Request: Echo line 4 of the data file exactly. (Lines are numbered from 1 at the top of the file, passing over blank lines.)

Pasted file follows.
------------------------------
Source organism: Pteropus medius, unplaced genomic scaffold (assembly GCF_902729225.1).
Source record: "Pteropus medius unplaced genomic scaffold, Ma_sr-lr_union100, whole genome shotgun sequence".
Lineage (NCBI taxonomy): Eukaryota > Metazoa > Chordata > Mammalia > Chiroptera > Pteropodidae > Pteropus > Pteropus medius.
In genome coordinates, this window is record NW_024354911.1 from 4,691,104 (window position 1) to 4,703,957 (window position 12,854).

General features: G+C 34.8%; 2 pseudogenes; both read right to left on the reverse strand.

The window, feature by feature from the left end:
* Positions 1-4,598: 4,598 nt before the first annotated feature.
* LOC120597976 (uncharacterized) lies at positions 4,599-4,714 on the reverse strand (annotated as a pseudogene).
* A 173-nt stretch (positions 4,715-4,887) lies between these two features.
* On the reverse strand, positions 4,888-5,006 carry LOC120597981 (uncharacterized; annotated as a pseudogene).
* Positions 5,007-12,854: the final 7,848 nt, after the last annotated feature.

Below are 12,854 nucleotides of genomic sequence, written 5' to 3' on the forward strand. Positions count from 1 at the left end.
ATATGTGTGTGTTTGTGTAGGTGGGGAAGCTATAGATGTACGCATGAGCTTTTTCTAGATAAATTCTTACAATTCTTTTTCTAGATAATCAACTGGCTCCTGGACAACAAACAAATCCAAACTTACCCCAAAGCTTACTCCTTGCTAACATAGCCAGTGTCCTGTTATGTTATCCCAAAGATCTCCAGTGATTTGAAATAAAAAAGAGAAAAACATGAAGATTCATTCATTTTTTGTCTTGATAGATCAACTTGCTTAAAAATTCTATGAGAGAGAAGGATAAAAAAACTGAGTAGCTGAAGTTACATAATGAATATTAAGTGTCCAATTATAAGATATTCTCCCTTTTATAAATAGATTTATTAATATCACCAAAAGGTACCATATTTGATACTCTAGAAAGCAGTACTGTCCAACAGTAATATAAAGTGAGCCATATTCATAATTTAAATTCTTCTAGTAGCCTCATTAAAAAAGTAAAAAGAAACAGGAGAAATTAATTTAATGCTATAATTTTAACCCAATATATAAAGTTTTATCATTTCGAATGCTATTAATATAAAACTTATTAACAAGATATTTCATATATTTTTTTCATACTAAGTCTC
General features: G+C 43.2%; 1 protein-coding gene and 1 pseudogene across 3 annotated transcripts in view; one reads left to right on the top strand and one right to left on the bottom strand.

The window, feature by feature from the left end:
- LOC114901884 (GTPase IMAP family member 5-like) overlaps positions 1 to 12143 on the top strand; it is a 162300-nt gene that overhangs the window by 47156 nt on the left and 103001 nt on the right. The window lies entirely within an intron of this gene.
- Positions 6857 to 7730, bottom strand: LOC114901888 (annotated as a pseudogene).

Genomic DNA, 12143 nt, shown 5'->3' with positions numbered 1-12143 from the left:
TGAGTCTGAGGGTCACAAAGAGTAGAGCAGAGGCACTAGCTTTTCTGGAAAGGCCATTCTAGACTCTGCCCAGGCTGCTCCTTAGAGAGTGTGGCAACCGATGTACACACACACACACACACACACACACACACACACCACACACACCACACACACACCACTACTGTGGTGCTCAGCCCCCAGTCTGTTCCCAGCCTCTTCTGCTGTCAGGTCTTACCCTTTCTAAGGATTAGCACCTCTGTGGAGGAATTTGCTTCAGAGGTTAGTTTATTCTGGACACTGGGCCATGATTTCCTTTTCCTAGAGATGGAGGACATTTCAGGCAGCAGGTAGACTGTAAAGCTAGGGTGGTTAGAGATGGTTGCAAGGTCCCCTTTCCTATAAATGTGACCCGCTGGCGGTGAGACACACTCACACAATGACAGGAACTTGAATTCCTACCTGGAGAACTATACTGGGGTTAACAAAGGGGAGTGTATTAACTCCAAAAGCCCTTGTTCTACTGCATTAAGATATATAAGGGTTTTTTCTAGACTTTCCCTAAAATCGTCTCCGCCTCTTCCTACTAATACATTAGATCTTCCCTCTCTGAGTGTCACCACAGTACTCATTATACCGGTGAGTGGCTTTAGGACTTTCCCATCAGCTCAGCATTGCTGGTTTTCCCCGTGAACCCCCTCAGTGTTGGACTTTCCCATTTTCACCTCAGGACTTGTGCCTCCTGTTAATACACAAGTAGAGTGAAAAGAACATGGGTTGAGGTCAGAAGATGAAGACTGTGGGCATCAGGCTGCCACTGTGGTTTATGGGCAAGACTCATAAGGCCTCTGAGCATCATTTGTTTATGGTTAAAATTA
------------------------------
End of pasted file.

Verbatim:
In genome coordinates, this window is record NW_024354911.1 from 4,691,104 (window position 1) to 4,703,957 (window position 12,854).